'EU took everything in just one day' – Cypriots
AS she counts another day's paltry takings, Dimitra Charilaou knows she is a tiny cog in the machine that drives Cyprus's once thriving economy. She owns a small electrical supplies shop squeezed between a kebab joint and a nightclub in the old town of Nicosia, the island's capital.
Multiply her predicament by 850,000 – the population of this former British colony – and it is clear the island that claims to be the birthplace of Aphrodite, and which has streets named after Greek heroes such as Odysseus, will need the luck of the gods to avoid plunging off an economic cliff.
Picking out a €10 note from her cash till, Mrs Charilaou, 59, said: "This is what I've earned today. My rent is 500 a month, how am I going to pay it? The retail business is bleeding, everybody is shutting down.
"Today it's Cyprus, tomorrow it will be Italy. We used to live peacefully, we had jobs. Now they have changed our lives."
Last week the sun shone over Nicosia, but economic clouds are looming over Cyprus in the wake of the bail-out struck with Brussels, in which the country's two biggest banks are to be restructured and depositors hit with a "levy" of up to 80 per cent of their savings above €100,000.
In a move seen as crossing the Rubicon regarding the guarantee of savings within the eurozone, customers have had their accounts frozen; exactly when their money will be confiscated in the "haircut", as it is known, is expected to be announced this week.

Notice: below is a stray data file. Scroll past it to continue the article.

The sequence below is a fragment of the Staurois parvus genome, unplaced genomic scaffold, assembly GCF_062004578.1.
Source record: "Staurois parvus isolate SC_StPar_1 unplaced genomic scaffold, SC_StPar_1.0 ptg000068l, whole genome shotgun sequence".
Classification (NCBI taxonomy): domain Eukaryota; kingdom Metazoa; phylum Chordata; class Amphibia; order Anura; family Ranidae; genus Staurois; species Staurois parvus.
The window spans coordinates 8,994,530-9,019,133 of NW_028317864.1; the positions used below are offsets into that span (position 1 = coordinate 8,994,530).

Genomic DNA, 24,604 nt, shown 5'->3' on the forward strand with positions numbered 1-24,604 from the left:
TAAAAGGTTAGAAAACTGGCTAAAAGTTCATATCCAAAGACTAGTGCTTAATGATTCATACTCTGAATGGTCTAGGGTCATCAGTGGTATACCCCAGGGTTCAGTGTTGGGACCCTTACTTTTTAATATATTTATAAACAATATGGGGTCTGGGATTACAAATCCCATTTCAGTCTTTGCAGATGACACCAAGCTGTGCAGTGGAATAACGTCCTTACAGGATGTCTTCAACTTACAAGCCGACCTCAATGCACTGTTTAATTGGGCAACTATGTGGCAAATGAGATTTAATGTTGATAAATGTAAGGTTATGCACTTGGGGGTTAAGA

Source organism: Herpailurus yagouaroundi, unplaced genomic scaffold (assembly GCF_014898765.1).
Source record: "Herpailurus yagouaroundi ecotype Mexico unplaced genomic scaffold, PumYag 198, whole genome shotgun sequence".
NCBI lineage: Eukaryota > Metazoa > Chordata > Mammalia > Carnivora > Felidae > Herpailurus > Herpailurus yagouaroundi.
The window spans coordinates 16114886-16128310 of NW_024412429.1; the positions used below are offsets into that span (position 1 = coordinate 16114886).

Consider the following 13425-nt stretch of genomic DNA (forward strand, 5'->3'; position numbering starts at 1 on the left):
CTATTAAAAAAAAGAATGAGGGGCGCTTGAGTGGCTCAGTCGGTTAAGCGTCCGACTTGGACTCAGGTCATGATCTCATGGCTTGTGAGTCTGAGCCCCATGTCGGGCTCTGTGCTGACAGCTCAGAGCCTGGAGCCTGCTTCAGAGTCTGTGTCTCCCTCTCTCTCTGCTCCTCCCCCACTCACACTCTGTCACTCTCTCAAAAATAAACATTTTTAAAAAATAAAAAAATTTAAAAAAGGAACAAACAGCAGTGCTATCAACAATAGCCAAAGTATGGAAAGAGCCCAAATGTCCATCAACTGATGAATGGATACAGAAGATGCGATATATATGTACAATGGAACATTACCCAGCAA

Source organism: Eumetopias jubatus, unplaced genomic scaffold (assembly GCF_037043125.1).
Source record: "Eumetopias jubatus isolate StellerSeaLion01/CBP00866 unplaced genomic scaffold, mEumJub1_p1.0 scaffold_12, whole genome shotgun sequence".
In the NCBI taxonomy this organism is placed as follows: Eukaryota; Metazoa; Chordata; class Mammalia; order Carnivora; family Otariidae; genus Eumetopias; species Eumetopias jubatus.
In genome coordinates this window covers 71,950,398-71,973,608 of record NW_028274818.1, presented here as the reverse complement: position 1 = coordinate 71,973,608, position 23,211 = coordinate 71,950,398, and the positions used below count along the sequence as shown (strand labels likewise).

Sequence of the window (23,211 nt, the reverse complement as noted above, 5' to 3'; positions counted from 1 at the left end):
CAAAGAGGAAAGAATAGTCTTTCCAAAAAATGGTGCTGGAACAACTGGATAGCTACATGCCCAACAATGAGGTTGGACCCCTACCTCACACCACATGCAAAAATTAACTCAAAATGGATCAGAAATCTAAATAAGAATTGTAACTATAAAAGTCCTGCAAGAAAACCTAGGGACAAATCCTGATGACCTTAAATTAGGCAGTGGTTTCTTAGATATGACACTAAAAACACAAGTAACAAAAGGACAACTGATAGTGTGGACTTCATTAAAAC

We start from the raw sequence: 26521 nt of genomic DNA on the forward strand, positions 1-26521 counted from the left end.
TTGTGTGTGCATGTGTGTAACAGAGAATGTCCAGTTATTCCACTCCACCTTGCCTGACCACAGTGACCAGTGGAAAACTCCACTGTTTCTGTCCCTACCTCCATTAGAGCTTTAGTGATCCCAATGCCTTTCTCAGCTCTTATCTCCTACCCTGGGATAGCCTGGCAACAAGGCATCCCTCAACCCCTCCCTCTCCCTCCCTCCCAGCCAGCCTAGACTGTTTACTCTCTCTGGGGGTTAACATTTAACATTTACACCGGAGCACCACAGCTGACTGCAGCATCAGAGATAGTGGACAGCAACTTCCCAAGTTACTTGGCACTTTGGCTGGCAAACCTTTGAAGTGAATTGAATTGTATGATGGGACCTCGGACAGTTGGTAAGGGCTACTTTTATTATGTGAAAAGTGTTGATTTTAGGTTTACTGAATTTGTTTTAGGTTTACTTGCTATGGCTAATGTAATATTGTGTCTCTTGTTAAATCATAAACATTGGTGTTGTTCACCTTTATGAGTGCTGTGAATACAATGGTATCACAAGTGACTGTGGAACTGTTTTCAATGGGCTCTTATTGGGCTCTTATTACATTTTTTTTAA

So far there has been none of the violence that has affected neighbouring Greece.
Conventional wisdom has it that Cypriots are more restrained than their Greek cousins, though there are fears that could all change and some Cypriots could snap when the economy contracts by up to a quarter and unemployment soars to 25 per cent.
"I wouldn't be surprised if someone took a gun and went after whoever is responsible for all this," said Marios Georgiou, a 45-year-old civil servant who stands to lose 40 to 50 per cent of his savings.
"Is this fair? Is this legal? People can't believe it. We have been in a struggle with the Turks for 40 years, but it took the EU one day to come here and take all our money."
Drastic reform of the banking system was the condition imposed by the Troika in exchange for granting Cyprus €10bn in emergency funding.
The deal, hammered out during talks with Nicos Anastasiades, the new president of Cyprus, averted the risk of the country going bankrupt and crashing out of the euro.
Cypriots feel it was a betrayal by their EU partners and reserve particular opprobrium for Germany's chancellor, Angela Merkel, and its finance minister, Wolfgang Schaeuble.
"It's criminal, what they have done," said Carmen, 34, a Romanian businesswoman who has lived in Cyprus for two years.
"Never have I heard of a country robbing its citizens' bank accounts like this."